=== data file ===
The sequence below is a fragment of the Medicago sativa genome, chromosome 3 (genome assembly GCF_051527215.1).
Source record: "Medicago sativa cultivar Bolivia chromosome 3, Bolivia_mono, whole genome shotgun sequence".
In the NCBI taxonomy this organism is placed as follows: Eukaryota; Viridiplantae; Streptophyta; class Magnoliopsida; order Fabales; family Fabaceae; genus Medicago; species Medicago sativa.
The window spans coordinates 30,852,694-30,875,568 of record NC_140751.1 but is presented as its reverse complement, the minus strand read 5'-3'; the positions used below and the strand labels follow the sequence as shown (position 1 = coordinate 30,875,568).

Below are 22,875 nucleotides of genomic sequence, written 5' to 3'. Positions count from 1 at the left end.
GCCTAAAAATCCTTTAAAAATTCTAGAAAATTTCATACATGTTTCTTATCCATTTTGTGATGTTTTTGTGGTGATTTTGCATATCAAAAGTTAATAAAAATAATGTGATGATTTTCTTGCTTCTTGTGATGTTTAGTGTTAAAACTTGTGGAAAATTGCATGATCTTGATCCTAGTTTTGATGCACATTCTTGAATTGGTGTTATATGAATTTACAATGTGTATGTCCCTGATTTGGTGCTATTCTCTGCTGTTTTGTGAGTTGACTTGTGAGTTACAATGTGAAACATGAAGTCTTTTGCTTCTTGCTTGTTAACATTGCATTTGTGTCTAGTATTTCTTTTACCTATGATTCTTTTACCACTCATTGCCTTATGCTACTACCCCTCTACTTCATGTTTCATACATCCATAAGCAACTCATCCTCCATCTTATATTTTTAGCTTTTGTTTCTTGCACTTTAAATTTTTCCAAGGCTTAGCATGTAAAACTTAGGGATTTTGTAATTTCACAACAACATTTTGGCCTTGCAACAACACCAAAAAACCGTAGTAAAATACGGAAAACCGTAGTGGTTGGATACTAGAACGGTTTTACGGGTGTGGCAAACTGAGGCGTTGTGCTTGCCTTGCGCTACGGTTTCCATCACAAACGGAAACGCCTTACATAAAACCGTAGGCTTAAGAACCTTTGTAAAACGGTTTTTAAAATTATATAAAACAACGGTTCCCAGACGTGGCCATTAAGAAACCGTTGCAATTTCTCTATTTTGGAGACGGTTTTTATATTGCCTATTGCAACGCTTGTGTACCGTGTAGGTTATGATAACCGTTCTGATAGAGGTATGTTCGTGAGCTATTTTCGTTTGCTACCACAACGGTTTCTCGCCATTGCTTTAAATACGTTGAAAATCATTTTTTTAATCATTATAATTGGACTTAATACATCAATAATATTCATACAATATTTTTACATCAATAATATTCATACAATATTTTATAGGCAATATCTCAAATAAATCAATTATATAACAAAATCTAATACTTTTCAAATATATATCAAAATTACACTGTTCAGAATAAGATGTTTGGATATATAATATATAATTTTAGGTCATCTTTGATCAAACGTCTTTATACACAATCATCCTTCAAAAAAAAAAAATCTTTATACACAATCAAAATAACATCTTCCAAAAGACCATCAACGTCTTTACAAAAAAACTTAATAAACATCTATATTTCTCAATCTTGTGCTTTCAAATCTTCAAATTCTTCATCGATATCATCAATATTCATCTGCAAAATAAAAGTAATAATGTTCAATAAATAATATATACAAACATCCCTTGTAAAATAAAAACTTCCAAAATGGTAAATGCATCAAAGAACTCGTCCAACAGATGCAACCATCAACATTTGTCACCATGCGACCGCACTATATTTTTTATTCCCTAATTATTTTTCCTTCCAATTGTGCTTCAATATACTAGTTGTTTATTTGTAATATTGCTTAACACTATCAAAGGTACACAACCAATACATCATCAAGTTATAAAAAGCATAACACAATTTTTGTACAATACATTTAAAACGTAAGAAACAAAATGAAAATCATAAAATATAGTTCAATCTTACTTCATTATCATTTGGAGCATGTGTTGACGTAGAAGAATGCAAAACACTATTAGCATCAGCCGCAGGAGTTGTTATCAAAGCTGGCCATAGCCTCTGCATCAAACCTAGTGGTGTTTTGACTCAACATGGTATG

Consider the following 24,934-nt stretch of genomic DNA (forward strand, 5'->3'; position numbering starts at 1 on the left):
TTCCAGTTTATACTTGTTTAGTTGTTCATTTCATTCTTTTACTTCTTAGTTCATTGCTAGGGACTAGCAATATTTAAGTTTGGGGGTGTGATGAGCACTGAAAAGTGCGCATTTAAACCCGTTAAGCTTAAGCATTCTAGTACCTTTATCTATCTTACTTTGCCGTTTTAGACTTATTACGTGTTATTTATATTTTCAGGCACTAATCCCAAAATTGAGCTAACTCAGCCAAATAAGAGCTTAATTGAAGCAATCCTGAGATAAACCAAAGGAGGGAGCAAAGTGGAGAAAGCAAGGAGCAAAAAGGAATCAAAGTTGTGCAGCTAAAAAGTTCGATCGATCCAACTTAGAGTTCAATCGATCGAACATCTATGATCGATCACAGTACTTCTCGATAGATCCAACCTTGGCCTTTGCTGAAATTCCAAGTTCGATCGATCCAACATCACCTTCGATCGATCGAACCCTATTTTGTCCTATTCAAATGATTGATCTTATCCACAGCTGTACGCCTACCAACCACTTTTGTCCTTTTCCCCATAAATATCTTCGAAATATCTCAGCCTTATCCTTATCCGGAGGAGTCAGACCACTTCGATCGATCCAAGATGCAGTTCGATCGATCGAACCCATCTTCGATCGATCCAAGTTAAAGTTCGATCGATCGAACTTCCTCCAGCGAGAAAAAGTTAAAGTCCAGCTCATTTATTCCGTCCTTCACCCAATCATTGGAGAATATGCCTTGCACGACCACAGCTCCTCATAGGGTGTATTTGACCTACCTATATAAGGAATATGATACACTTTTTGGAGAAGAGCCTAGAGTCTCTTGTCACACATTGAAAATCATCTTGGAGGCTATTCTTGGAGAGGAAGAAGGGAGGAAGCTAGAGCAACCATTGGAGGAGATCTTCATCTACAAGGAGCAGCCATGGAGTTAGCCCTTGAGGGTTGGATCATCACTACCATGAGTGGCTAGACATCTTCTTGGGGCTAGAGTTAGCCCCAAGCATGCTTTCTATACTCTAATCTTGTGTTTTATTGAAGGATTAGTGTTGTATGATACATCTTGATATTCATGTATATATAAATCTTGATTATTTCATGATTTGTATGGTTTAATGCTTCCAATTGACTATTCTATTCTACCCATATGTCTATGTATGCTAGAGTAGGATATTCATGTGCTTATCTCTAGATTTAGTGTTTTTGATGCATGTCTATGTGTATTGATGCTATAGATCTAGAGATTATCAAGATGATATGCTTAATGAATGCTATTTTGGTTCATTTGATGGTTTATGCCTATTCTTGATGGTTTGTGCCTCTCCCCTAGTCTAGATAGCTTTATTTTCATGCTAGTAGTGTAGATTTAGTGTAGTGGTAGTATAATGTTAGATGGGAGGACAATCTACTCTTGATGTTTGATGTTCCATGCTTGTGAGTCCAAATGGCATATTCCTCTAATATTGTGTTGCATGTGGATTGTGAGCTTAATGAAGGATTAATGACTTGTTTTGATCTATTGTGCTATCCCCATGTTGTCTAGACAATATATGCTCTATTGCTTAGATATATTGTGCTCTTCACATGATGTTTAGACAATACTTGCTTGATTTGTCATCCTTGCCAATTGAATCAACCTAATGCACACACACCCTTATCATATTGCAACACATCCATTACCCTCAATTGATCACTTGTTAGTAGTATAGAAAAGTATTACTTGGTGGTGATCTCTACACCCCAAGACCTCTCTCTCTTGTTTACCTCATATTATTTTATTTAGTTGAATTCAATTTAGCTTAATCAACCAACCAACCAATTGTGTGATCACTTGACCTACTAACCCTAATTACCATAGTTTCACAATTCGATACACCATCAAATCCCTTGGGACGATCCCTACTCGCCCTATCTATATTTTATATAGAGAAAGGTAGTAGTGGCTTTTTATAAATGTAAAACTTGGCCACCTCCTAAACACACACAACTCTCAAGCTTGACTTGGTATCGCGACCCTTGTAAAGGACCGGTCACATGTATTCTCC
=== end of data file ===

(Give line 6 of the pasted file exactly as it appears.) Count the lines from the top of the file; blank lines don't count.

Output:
GCCTAAAAATCCTTTAAAAATTCTAGAAAATTTCATACATGTTTCTTATCCATTTTGTGATGTTTTTGTGGTGATTTTGCATATCAAAAGTTAATAAAAATAATGTGATGATTTTCTTGCTTCTTGTGATGTTTAGTGTTAAAACTTGTGGAAAATTGCATGATCTTGATCCTAGTTTTGATGCACATTCTTGAATTGGTGTTATATGAATTTACAATGTGTATGTCCCTGATTTGGTGCTATTCTCTGCTGTTTTGTGAGTTGACTTGTGAGTTACAATGTGAAACATGAAGTCTTTTGCTTCTTGCTTGTTAACATTGCATTTGTGTCTAGTATTTCTTTTACCTATGATTCTTTTACCACTCATTGCCTTATGCTACTACCCCTCTACTTCATGTTTCATACATCCATAAGCAACTCATCCTCCATCTTATATTTTTAGCTTTTGTTTCTTGCACTTTAAATTTTTCCAAGGCTTAGCATGTAAAACTTAGGGATTTTGTAATTTCACAACAACATTTTGGCCTTGCAACAACACCAAAAAACCGTAGTAAAATACGGAAAACCGTAGTGGTTGGATACTAGAACGGTTTTACGGGTGTGGCAAACTGAGGCGTTGTGCTTGCCTTGCGCTACGGTTTCCATCACAAACGGAAACGCCTTACATAAAACCGTAGGCTTAAGAACCTTTGTAAAACGGTTTTTAAAATTATATAAAACAACGGTTCCCAGACGTGGCCATTAAGAAACCGTTGCAATTTCTCTATTTTGGAGACGGTTTTTATATTGCCTATTGCAACGCTTGTGTACCGTGTAGGTTATGATAACCGTTCTGATAGAGGTATGTTCGTGAGCTATTTTCGTTTGCTACCACAACGGTTTCTCGCCATTGCTTTAAATACGTTGAAAATCATTTTTTTAATCATTATAATTGGACTTAATACATCAATAATATTCATACAATATTTTTACATCAATAATATTCATACAATATTTTATAGGCAATATCTCAAATAAATCAATTATATAACAAAATCTAATACTTTTCAAATATATATCAAAATTACACTGTTCAGAATAAGATGTTTGGATATATAATATATAATTTTAGGTCATCTTTGATCAAACGTCTTTATACACAATCATCCTTCAAAAAAAAAAAATCTTTATACACAATCAAAATAACATCTTCCAAAAGACCATCAACGTCTTTACAAAAAAACTTAATAAACATCTATATTTCTCAATCTTGTGCTTTCAAATCTTCAAATTCTTCATCGATATCATCAATATTCATCTGCAAAATAAAAGTAATAATGTTCAATAAATAATATATACAAACATCCCTTGTAAAATAAAAACTTCCAAAATGGTAAATGCATCAAAGAACTCGTCCAACAGATGCAACCATCAACATTTGTCACCATGCGACCGCACTATATTTTTTATTCCCTAATTATTTTTCCTTCCAATTGTGCTTCAATATACTAGTTGTTTATTTGTAATATTGCTTAACACTATCAAAGGTACACAACCAATACATCATCAAGTTATAAAAAGCATAACACAATTTTTGTACAATACATTTAAAACGTAAGAAACAAAATGAAAATCATAAAATATAGTTCAATCTTACTTCATTATCATTTGGAGCATGTGTTGACGTAGAAGAATGCAAAACACTATTAGCATCAGCCGCAGGAGTTGTTATCAAAGCTGGCCATAGCCTCTGCATCAAACCTAGTGGTGTTTTGACTCAACATGGTATG